Don't worry, about having names for all of your characters, full descriptions of settings, or even knowing exactly what will happen in detail.  It's okay to be vague or write yourself notes to research something in the future. All you are trying to do is to get the most basic structure of your story on paper.

It’s very important that I clarify that your book will not necessarily follow this progression closely once you let the words fly. My books never hold exactly to my plan, nor should they.  But, using this method, in under an hour I can create the basic bones of a story, bones that I can then use to build on as I move forward.

Next time-- Developing your story: Characters.

Friday, March 15, 2013

Review Copies Available

If you are a blogger who would like an ARC of Soul Catcher, please email me.  Please include a link to your blog. Thank you.

Wednesday, March 6, 2013

So, Write 101: What should I write?

In case you missed my earlier post, So, Write 101 is my personal advice on getting started as an author. This series of posts is a no nonsense, realistic approach to successfully writing, publishing, and marketing your work.

You've decided to write a book. What should you write about?  Chances are you have an idea or you wouldn't be serious about writing. However, it's likely that your idea isn't well developed. For example, my earliest thoughts of The Soulkeepers revolved around Dr. Silva's garden.  I was obsessed with the garden.  It took some work on my part to discover my story was about Jacob, not the spooky house or the creepy garden.

Write what you read.

Many books on writing will tell you to "Write what you know." I disagree.  My advice is to "Write what you read." Why?  Because every genre has its own rules and expectations, and if you read a number of books in a certain genre your writing voice will tend to gravitate in that direction. This power is so strong that I am careful what I read while I'm writing the first draft of a novel, so that I don't  accidentally pick up elements of the voice of another book. One author I know admitted to me that she accidentally shifted from first person past to first person present in her work-in-progress simply because the book she was reading for pleasure at the time was written in present tense.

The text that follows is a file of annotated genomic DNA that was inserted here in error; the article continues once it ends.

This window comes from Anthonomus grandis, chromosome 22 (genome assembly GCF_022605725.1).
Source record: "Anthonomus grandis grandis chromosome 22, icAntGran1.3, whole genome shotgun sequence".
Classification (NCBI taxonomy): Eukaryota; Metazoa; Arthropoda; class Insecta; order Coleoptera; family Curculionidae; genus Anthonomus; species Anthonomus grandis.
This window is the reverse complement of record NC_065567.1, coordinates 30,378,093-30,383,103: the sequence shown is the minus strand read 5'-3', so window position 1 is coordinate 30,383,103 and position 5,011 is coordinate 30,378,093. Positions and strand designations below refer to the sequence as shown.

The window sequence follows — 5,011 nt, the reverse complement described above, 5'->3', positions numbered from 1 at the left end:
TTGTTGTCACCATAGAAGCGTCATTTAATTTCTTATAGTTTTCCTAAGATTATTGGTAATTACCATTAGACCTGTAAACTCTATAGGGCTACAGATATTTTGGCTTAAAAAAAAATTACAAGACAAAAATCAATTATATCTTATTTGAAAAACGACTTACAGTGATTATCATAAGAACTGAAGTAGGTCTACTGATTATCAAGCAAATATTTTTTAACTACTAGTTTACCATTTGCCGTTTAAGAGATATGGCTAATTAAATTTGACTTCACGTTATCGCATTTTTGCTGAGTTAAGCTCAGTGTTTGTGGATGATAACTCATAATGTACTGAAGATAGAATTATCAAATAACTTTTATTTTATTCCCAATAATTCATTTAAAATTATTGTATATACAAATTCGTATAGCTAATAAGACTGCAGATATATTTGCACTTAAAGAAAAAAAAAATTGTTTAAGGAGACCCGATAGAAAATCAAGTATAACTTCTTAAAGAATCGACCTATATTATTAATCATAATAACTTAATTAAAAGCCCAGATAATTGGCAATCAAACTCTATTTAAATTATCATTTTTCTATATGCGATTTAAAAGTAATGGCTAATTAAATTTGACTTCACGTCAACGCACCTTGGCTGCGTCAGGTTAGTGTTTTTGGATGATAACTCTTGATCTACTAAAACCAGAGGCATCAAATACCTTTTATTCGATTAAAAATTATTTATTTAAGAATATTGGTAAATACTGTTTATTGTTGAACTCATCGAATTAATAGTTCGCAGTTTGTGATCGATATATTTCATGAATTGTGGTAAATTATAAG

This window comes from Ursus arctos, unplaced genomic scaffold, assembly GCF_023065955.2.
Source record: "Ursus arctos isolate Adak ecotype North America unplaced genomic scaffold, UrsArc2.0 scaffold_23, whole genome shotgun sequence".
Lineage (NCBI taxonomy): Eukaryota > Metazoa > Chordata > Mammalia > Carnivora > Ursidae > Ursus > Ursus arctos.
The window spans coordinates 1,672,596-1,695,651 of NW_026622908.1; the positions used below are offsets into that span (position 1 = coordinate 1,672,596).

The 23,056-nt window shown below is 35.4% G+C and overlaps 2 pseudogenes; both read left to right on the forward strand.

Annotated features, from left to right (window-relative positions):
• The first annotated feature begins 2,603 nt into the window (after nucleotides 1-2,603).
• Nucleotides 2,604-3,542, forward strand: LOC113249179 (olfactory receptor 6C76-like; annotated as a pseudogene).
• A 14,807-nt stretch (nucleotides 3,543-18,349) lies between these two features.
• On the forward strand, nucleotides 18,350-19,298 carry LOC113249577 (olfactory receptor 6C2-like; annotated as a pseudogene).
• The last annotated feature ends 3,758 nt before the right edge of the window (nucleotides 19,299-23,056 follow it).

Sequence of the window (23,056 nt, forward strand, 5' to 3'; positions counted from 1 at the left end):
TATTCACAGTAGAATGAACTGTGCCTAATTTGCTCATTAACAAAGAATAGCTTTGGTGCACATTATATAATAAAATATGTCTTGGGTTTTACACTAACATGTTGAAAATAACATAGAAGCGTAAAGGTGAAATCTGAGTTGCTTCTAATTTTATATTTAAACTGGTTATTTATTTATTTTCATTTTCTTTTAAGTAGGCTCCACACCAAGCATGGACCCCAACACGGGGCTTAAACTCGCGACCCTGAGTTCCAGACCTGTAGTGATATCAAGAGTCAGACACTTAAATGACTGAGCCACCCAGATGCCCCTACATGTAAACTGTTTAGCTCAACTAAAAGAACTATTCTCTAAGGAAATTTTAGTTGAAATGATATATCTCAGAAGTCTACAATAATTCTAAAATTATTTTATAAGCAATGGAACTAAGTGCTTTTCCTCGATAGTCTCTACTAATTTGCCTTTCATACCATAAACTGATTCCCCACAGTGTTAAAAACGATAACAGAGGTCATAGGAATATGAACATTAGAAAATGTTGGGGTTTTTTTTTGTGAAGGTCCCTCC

What you need is a literary seed that you can plant on the page to grow into a novel. (See! Garden obsession.)

Step 1: Write your idea in one sentence.

Example: An orphaned fifteen-year-old boy makes a deal with a mysterious stranger to train as a Soulkeeper, a gifted warrior tasked with defending humans from fallen angels, in exchange for her help finding his missing mother.

Step 2: Decide the genre. 

Based on your single sentence idea, what you read, and how you picture the story playing out, make a conscious decision to direct your story in s general direction. Not sure what the genres are?  Here's a good reference.

Example: Fallen angels, gifted warrior, and mysterious are key words that mark this book as Fantasy. The last 200 books I've read have been speculative fiction (Sci Fi, Fantasy, Horror). I'll be writing a Fantasy and since it takes place in the contemporary world, I'll say it's paranormal or urban fantasy.

Now, if you've read the Soulkeepers, you know that it is cross genre.  I've got a little Sci Fi (Soulkeeping is genetic), Paranormal, Romance, and Thriller elements in there.  That's okay! You will likely have elements of other genres too. Don't worry about that at this point.  What you want is a target genre that will inform your work as you move forward.

Step 3: Do your research.

Visit Amazon or iBookstore and survey the top ten books in the genre you plan to write.  Read the reviews.  What do people like? Hate? What do the covers look like?

Step 4: Start a journal.

Oh how I wish I had this advice before I started writing! Buy yourself a pretty writing journal to take notes in. Write your best one sentence summary, your goal genre, and your notes on the market on the front page. You'll want this to refer to later.

Next time: Creating the backbone of your story.